Slow-Start works as below:

TCP Slow Start Illustration. Courtesy: https://www.noction.com

  • cwnd is set to 1 MSS initially. The sender sends only 1 TCP segment to the receiver. A segment might contain some bytes or a kilobyte of data. RFC 2581 updated cwnd to a maximum of 4 MSS in April 1999, and most recently the value was increased once more to 10 MSS by RFC 6928 in April 2013. After sending in-flight data to the receiver, the sender must always stop & wait for acknowledgement.
  • The receiver receives the segment, sends an ACK along with its current receiver window size rwnd.
  • The sender receives an ACK from receiver. Sending a segment & receiving ACK successfully for that back at the sender takes one Round Trip across the network. Every round trip can accommodate sending & receiving not only one but multiple segments up to certain limit. After every ACK received, the sender increases the cwnd size by 1MSS . Now cwnd = 2 MSS.
  • The sender now sends 2 segments to the receiver.
  • Receiver acknowledges the segments & sends an ACK for each of the received segments. So receiver actually sends 2 ACK one after another when it receives & processes those 2 segments.
  • Now the sender doubles the cwnd size to 4 MSS.
  • And as you see, the sender actually doubles the value of cwnd after every successful network round trip. This phase in TCP connection is called exponential growth as both sender & receiver try to converge on available bandwidth on the network path between them.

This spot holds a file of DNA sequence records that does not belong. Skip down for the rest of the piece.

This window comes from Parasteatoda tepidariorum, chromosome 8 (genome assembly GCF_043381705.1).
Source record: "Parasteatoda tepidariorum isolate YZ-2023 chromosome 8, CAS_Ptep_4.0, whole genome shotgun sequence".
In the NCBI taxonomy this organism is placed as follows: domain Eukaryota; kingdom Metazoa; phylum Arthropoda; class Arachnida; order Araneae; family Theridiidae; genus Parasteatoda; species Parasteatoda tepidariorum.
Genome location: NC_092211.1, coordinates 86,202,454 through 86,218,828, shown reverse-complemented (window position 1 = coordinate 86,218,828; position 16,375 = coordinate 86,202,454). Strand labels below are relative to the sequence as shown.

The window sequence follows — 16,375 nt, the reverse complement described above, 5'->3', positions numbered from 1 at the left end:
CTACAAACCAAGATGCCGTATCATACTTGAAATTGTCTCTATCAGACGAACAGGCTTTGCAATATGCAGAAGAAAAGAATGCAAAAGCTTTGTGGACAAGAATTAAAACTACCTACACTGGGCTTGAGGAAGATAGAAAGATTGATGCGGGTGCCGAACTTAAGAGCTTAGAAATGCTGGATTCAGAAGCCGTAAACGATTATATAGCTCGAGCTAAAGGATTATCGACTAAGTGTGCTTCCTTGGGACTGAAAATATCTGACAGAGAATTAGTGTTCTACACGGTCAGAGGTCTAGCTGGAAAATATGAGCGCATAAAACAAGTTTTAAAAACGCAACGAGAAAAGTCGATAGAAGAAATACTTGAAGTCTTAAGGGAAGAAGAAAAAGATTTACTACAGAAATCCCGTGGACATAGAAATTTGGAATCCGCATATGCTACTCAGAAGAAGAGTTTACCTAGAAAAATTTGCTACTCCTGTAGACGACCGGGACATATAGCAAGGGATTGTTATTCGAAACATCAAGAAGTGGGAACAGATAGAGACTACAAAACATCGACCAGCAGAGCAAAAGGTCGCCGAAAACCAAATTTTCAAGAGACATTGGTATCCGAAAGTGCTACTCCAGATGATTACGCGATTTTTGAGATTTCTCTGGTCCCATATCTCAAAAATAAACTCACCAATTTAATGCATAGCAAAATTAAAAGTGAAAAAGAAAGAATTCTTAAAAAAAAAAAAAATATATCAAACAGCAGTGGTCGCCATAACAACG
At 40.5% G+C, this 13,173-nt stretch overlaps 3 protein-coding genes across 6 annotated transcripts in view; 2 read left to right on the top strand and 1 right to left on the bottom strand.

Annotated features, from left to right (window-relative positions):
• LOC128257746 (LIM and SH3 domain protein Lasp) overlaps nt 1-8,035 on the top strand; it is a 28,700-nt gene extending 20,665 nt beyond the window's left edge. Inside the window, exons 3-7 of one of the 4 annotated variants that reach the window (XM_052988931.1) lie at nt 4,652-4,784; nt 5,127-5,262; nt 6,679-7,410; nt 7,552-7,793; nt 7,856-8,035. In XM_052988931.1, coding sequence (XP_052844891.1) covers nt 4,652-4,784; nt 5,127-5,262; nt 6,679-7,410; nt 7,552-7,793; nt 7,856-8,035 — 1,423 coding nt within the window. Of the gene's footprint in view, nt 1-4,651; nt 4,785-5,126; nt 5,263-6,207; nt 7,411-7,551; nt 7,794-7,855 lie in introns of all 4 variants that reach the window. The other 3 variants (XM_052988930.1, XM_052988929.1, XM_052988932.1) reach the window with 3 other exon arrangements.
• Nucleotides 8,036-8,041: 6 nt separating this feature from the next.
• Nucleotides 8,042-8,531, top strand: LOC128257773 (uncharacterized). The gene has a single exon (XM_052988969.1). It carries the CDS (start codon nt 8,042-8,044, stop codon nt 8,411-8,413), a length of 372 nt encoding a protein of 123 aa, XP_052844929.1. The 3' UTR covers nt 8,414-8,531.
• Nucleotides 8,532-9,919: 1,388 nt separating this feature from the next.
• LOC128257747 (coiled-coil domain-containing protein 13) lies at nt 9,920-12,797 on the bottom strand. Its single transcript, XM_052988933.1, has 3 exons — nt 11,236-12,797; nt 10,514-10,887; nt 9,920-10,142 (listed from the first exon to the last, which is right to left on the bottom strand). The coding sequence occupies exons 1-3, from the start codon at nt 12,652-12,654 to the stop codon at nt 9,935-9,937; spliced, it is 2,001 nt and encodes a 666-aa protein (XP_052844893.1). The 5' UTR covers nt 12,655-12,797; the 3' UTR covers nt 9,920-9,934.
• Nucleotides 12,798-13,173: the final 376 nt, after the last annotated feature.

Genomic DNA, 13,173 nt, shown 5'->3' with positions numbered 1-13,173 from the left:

Is there any end to the exponential growth of congestion window?

The transmission rate will be increased by the slow-start algorithm until either a loss is detected, or the receiver’s advertised window (rwnd) is the limiting factor, or ssthresh is reached. — Wikipedia

TCP uses a threshold limit called ssthresh which is initialized to a very high value (historically 65536). If cwnd size reaches this limit, congestion avoidance mechanism kicks in. In congestion avoidance, the cwnd size grows linearly as long as non-duplicate ACKs are received thus the throughput of the connection is capped.

Now a days, modern TCP implementation sets ssthresh to very high value like 2³¹. So cwnd size grows till either it reaches this size or some packet loss occurs indicating congestion on the way or duplicate ACK is received..

In some implementations (e.g., Linux), the initial ssthresh is large, and so the first slow start usually ends after a loss. However, ssthresh is updated at the end of each slow start, and will often affect subsequent slow starts triggered by timeouts — Wikipedia.

In short:

if cwnd <= ssthresh, do slow start
if cwnd > ssthresh, do congestion avoidance